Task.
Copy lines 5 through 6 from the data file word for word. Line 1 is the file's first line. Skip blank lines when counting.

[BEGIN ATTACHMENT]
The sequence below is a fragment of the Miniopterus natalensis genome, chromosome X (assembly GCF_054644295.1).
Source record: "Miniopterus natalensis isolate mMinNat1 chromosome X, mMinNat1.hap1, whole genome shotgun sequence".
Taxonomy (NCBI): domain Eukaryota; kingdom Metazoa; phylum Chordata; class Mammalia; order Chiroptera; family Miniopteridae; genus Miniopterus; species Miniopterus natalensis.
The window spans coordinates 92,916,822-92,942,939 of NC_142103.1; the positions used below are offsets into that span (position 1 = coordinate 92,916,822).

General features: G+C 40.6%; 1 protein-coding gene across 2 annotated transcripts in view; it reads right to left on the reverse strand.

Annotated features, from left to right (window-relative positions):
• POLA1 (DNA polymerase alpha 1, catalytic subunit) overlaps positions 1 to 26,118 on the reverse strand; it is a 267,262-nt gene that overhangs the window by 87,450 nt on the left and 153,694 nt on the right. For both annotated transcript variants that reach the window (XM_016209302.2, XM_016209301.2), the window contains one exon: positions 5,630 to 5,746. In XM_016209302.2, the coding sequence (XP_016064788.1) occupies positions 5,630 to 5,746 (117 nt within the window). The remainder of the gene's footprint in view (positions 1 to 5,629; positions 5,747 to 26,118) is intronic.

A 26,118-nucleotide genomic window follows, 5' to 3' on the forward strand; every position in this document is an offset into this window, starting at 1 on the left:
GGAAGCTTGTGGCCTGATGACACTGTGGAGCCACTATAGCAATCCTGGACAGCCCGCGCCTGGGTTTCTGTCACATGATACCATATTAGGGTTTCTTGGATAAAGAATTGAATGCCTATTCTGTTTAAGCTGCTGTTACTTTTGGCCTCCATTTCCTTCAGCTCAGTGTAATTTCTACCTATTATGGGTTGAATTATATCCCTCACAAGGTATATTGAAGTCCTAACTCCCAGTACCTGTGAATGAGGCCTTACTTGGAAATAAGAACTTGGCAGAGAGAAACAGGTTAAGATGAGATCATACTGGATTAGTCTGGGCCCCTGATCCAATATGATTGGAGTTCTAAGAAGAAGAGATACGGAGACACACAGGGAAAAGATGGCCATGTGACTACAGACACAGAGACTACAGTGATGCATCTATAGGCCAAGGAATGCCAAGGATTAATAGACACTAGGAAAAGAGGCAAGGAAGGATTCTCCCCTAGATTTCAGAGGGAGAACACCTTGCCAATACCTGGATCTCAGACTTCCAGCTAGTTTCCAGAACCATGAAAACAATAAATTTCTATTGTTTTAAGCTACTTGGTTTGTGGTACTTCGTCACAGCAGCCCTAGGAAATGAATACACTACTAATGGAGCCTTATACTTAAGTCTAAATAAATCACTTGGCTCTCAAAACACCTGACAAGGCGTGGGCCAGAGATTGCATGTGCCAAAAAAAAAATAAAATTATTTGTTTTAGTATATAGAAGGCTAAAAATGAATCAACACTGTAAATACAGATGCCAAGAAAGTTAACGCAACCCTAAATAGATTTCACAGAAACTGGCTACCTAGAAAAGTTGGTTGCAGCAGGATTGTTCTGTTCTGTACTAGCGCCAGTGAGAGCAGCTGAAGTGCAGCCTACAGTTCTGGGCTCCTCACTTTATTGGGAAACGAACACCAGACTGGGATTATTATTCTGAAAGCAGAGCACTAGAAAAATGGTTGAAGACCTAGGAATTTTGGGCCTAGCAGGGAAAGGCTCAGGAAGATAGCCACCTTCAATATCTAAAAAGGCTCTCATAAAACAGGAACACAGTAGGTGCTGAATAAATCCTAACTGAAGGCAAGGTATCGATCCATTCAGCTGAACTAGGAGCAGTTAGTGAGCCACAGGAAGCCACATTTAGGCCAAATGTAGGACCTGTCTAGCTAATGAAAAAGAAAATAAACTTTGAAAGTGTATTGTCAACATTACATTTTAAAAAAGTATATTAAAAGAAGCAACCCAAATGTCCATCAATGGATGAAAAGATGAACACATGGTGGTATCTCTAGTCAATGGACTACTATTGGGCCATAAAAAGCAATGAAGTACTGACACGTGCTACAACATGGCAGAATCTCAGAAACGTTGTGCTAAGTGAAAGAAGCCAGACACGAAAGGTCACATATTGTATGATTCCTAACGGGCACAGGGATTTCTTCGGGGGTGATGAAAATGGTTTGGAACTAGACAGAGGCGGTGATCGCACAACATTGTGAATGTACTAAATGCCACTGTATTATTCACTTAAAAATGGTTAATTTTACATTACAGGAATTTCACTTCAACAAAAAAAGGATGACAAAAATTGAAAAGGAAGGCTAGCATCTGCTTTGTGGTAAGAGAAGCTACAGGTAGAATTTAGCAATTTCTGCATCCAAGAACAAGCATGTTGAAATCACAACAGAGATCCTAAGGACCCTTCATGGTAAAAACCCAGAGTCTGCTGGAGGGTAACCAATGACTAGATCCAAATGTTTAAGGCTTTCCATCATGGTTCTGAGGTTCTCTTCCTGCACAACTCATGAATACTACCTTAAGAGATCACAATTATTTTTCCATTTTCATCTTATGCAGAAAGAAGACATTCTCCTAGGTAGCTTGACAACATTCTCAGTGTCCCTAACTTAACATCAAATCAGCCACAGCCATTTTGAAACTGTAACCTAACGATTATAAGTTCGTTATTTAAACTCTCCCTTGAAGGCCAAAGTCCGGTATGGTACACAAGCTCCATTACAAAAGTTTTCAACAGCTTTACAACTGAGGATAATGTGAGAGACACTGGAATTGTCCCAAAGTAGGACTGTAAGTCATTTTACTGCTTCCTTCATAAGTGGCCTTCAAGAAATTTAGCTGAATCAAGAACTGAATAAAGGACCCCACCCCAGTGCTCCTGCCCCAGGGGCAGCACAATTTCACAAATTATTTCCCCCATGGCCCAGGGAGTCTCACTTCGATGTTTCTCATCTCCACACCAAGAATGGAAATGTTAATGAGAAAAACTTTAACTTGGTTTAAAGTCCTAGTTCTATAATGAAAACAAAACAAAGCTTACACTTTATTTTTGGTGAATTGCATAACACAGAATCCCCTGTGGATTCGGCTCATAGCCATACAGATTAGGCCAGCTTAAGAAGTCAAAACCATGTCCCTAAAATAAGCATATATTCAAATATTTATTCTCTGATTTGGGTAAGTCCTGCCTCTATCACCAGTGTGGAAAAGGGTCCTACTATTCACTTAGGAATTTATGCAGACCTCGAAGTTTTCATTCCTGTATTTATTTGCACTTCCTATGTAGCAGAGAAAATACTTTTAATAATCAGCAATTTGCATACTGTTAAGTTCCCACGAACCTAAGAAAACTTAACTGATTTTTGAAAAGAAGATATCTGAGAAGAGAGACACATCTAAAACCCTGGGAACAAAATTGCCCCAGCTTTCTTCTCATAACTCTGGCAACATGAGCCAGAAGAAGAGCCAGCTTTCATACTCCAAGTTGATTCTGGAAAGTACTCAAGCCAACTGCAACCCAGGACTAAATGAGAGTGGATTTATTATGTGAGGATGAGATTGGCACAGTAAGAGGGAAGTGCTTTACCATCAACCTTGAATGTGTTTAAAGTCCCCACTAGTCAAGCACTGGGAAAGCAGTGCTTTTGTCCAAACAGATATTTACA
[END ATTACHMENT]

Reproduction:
General features: G+C 40.6%; 1 protein-coding gene across 2 annotated transcripts in view; it reads right to left on the reverse strand.

Annotated features, from left to right (window-relative positions):